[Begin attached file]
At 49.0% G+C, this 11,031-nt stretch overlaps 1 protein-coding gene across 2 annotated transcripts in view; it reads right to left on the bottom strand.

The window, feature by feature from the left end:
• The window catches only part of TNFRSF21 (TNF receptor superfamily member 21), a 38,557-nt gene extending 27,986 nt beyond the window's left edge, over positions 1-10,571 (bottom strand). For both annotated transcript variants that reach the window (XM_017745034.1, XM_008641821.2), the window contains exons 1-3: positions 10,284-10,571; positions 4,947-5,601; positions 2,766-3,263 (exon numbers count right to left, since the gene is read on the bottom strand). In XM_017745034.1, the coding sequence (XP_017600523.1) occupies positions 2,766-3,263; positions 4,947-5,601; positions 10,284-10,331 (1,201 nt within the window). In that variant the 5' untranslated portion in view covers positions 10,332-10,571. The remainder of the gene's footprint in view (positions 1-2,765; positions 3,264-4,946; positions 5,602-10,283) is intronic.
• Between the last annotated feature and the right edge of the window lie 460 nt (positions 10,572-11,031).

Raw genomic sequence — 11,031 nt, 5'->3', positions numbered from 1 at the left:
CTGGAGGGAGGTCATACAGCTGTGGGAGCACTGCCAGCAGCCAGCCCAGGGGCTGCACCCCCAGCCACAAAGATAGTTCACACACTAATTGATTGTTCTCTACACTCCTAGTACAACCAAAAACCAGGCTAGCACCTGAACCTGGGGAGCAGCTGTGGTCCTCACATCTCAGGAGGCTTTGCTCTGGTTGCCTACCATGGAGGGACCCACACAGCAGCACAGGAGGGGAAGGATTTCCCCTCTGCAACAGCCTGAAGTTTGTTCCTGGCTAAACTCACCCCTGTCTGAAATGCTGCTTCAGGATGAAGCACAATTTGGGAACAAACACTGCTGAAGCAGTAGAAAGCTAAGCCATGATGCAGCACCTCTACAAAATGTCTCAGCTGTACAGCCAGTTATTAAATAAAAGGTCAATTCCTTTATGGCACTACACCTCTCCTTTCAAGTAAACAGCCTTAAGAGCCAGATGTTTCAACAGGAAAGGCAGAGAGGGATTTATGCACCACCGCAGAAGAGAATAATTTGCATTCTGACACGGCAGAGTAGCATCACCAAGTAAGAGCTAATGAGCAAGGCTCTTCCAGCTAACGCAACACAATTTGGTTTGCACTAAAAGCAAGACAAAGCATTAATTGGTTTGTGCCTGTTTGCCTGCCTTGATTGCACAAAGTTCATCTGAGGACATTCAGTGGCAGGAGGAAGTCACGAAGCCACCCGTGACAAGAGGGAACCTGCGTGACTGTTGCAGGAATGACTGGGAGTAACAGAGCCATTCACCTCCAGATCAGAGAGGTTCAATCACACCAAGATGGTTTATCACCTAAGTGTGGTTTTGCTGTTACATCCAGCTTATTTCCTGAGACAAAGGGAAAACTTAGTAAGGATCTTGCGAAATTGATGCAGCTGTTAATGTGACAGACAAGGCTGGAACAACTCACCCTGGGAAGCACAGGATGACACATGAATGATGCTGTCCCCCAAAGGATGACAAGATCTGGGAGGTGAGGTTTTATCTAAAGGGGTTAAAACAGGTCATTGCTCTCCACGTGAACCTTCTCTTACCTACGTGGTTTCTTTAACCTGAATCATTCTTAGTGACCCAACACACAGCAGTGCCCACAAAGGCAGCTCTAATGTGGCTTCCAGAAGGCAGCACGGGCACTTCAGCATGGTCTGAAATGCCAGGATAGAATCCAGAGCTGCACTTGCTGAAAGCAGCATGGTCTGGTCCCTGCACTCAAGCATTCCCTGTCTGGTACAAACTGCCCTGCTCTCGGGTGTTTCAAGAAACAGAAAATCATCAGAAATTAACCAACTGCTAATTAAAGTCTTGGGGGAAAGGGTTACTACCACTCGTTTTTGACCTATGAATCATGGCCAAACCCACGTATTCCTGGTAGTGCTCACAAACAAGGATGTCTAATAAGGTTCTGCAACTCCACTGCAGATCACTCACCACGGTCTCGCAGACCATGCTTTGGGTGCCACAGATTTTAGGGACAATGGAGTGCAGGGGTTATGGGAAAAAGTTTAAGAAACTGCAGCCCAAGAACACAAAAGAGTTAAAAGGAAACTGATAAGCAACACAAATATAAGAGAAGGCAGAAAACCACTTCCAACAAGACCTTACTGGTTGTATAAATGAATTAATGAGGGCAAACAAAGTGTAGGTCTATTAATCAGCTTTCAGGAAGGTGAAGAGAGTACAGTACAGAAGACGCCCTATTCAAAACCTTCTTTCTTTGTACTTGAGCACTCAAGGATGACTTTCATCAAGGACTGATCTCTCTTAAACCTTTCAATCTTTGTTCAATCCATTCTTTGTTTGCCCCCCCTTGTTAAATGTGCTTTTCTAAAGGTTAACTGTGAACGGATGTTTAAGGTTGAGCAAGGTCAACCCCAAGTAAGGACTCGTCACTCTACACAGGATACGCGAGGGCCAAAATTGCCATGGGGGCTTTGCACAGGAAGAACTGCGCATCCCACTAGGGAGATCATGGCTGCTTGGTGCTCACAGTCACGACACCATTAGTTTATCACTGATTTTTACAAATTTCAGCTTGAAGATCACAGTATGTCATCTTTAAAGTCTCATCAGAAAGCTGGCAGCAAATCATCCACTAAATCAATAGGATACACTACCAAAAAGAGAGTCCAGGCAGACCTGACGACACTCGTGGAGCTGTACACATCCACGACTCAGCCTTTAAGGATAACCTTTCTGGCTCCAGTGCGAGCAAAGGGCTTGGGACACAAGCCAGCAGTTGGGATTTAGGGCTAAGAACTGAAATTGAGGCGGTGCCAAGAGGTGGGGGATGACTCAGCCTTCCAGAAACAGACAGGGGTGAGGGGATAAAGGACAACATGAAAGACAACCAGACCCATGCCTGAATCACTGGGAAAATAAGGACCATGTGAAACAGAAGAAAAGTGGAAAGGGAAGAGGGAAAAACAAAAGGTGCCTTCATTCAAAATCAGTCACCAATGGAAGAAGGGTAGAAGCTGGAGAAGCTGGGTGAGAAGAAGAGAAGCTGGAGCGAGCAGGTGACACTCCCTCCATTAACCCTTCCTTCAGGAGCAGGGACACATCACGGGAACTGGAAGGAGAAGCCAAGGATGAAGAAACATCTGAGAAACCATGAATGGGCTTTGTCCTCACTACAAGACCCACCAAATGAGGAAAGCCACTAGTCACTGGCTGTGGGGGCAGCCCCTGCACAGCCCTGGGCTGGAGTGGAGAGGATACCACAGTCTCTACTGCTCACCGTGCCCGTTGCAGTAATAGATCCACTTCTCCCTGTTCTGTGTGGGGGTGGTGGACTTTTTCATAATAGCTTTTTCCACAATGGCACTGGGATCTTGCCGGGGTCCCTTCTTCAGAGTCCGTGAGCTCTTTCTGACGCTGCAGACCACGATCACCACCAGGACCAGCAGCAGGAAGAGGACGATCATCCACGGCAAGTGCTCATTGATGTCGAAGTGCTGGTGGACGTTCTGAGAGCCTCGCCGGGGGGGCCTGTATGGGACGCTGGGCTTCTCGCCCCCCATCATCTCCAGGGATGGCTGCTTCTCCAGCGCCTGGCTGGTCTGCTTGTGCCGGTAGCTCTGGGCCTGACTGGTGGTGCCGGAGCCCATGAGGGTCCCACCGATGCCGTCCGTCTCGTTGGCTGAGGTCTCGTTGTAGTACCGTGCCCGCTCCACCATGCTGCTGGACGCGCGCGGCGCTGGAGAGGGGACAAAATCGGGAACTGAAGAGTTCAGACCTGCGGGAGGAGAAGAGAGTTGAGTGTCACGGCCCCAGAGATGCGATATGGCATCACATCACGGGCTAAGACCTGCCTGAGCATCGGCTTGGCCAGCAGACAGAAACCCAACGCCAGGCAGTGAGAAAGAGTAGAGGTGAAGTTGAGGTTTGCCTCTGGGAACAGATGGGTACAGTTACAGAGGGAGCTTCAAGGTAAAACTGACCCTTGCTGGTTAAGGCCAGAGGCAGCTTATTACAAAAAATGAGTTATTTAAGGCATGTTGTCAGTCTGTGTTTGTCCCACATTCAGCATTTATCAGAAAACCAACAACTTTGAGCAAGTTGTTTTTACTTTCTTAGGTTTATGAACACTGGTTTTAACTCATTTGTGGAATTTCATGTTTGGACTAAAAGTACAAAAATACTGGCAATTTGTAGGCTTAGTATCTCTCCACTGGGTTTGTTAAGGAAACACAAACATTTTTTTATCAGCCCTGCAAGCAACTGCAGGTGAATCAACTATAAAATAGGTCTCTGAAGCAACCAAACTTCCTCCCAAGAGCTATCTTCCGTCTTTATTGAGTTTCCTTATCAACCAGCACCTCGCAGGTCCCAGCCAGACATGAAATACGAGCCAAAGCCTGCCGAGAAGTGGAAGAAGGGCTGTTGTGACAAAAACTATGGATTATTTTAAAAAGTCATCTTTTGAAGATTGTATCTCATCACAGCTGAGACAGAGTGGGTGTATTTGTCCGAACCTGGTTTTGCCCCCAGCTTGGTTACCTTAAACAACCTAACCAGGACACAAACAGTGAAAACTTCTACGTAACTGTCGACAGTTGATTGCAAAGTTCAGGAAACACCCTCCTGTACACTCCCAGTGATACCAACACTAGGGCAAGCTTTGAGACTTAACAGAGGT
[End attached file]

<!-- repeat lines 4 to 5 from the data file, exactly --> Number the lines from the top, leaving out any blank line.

• Between the last annotated feature and the right edge of the window lie 460 nt (positions 10,572-11,031).

Raw genomic sequence — 11,031 nt, 5'->3', positions numbered from 1 at the left: